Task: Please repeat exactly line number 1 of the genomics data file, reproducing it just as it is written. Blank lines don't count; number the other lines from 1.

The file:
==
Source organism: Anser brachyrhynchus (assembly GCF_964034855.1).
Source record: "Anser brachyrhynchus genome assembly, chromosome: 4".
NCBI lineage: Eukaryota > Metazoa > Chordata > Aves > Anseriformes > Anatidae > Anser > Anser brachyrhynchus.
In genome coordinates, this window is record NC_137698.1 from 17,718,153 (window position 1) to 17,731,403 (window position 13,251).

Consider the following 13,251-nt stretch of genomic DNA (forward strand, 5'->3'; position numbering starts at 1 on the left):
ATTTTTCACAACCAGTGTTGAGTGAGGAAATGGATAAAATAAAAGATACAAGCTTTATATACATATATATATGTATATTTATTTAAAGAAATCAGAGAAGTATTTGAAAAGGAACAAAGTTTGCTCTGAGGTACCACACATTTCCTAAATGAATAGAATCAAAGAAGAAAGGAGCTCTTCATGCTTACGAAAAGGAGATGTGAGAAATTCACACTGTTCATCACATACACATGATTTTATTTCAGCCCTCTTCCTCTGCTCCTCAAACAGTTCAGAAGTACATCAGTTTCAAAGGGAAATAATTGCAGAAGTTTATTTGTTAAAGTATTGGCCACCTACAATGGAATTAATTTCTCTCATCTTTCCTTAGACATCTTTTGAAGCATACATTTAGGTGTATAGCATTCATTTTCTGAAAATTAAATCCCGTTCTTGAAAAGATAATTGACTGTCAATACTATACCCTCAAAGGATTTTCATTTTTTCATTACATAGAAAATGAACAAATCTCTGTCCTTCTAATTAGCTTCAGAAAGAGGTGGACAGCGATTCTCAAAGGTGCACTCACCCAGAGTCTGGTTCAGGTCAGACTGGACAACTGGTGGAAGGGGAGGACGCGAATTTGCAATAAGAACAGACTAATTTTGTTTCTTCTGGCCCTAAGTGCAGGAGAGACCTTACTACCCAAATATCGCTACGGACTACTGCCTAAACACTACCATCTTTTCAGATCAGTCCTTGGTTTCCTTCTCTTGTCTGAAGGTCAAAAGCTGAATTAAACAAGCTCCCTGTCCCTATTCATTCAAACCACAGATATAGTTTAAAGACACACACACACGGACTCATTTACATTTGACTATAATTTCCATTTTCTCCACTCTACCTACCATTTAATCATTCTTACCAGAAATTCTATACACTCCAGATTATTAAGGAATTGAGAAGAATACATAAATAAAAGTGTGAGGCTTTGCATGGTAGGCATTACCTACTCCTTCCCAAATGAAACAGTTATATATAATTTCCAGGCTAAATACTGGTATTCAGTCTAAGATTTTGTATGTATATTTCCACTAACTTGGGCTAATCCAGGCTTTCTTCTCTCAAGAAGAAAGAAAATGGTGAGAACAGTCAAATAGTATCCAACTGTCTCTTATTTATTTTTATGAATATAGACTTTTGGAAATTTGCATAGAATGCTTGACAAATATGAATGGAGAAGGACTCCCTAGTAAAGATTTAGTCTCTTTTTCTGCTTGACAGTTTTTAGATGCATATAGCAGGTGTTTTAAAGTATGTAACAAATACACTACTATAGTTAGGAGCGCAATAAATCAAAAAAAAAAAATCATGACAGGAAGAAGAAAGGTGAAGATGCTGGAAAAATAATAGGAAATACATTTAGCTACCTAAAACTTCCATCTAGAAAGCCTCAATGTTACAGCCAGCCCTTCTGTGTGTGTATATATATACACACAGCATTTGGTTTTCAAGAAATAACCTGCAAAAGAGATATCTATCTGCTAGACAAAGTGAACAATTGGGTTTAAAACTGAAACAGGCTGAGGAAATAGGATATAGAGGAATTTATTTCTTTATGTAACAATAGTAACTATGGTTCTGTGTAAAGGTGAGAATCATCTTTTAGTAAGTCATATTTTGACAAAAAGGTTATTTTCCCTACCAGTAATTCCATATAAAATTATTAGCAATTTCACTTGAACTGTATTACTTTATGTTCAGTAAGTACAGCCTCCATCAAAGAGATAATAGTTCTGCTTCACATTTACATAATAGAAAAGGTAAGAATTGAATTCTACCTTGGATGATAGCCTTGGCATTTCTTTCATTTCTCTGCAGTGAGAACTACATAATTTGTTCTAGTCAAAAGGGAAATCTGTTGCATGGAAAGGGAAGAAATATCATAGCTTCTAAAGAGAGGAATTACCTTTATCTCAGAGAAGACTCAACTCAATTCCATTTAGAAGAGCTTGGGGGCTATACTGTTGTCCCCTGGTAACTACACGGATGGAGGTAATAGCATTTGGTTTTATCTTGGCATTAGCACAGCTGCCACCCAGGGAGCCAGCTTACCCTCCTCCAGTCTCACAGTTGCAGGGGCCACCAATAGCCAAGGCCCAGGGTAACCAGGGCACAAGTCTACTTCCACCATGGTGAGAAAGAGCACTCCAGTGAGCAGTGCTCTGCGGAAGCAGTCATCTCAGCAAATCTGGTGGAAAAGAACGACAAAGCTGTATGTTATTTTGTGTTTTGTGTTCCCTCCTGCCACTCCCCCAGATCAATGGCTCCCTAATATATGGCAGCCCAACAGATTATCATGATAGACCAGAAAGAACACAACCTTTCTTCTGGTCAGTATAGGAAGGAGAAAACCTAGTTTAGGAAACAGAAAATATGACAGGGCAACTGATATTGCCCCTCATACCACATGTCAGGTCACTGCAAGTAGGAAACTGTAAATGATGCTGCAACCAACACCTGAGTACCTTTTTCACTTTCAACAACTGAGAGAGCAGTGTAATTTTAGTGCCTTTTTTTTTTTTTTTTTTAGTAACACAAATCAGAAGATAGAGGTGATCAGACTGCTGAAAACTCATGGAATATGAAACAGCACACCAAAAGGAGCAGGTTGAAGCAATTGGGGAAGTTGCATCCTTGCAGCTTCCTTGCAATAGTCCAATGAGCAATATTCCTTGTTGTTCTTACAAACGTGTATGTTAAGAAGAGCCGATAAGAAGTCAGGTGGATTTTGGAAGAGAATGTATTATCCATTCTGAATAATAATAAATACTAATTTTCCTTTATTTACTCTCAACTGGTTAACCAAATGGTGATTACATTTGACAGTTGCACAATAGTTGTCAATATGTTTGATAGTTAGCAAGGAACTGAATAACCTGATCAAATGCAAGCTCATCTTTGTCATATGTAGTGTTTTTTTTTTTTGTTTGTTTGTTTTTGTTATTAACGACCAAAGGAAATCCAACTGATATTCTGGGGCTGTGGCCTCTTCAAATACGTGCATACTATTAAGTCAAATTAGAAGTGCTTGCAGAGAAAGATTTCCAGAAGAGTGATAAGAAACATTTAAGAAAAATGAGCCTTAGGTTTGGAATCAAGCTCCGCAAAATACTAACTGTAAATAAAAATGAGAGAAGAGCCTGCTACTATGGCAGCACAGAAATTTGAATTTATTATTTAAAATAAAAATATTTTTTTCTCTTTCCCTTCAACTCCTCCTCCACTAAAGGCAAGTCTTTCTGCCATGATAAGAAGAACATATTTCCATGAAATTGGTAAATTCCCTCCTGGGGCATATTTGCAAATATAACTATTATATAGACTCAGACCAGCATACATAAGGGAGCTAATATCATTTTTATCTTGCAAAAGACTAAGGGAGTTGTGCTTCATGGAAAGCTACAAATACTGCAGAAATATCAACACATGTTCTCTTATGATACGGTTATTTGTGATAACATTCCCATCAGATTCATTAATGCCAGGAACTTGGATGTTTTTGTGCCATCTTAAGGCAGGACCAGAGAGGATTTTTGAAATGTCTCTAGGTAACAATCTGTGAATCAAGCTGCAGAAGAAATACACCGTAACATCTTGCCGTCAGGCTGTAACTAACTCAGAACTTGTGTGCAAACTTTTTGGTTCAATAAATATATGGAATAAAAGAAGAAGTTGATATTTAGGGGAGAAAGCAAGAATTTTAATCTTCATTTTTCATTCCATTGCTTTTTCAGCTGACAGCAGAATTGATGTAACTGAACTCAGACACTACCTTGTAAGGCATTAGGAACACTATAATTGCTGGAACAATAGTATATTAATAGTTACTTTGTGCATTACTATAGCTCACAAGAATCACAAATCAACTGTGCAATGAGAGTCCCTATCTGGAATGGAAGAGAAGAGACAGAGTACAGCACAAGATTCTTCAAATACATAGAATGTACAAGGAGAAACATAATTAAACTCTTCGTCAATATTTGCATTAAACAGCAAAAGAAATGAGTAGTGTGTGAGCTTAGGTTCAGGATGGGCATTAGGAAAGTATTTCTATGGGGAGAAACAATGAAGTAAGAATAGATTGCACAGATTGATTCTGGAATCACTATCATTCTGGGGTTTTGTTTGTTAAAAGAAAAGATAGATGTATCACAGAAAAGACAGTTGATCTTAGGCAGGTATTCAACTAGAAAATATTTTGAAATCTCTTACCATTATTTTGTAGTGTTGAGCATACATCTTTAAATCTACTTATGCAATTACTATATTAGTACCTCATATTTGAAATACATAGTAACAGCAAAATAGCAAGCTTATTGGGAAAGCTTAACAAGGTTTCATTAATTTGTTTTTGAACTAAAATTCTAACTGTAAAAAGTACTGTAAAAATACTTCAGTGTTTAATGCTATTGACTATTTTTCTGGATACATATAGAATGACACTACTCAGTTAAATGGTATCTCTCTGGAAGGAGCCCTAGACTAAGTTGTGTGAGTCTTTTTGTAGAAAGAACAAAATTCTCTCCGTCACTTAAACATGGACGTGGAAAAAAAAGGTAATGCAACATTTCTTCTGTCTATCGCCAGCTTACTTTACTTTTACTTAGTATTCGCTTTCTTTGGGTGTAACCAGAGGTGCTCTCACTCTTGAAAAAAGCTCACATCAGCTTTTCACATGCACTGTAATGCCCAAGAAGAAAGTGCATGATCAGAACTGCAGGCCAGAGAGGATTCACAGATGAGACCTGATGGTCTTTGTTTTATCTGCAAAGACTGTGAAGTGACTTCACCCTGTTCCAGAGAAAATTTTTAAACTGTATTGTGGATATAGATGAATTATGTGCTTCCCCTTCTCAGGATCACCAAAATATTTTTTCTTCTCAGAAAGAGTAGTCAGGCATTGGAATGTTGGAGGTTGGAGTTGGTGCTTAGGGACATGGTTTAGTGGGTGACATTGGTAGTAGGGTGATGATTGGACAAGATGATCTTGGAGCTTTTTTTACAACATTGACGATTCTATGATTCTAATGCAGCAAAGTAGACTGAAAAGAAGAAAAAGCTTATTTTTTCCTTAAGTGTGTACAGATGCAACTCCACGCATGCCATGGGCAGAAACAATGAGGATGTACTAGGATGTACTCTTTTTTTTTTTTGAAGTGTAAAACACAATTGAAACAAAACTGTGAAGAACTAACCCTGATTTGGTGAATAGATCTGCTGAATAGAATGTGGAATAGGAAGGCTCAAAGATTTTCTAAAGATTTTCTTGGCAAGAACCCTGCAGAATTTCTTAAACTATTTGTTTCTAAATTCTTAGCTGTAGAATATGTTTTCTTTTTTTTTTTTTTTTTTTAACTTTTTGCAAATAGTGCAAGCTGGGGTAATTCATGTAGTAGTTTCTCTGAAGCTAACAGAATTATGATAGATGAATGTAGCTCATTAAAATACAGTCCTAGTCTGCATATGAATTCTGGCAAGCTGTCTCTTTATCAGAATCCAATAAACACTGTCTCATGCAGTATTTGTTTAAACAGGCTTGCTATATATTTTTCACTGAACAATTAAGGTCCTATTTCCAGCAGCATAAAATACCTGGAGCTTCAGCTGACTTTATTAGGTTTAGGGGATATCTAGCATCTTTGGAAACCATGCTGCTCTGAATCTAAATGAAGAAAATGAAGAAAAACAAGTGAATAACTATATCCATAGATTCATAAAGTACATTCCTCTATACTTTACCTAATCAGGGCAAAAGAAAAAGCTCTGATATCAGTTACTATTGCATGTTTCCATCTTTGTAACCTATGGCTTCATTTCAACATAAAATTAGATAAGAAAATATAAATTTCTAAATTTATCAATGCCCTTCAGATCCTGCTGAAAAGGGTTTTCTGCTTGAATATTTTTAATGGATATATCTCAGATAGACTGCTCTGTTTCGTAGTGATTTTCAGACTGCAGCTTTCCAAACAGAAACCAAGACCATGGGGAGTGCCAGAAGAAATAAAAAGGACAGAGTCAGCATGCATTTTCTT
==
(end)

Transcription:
Source organism: Anser brachyrhynchus (assembly GCF_964034855.1).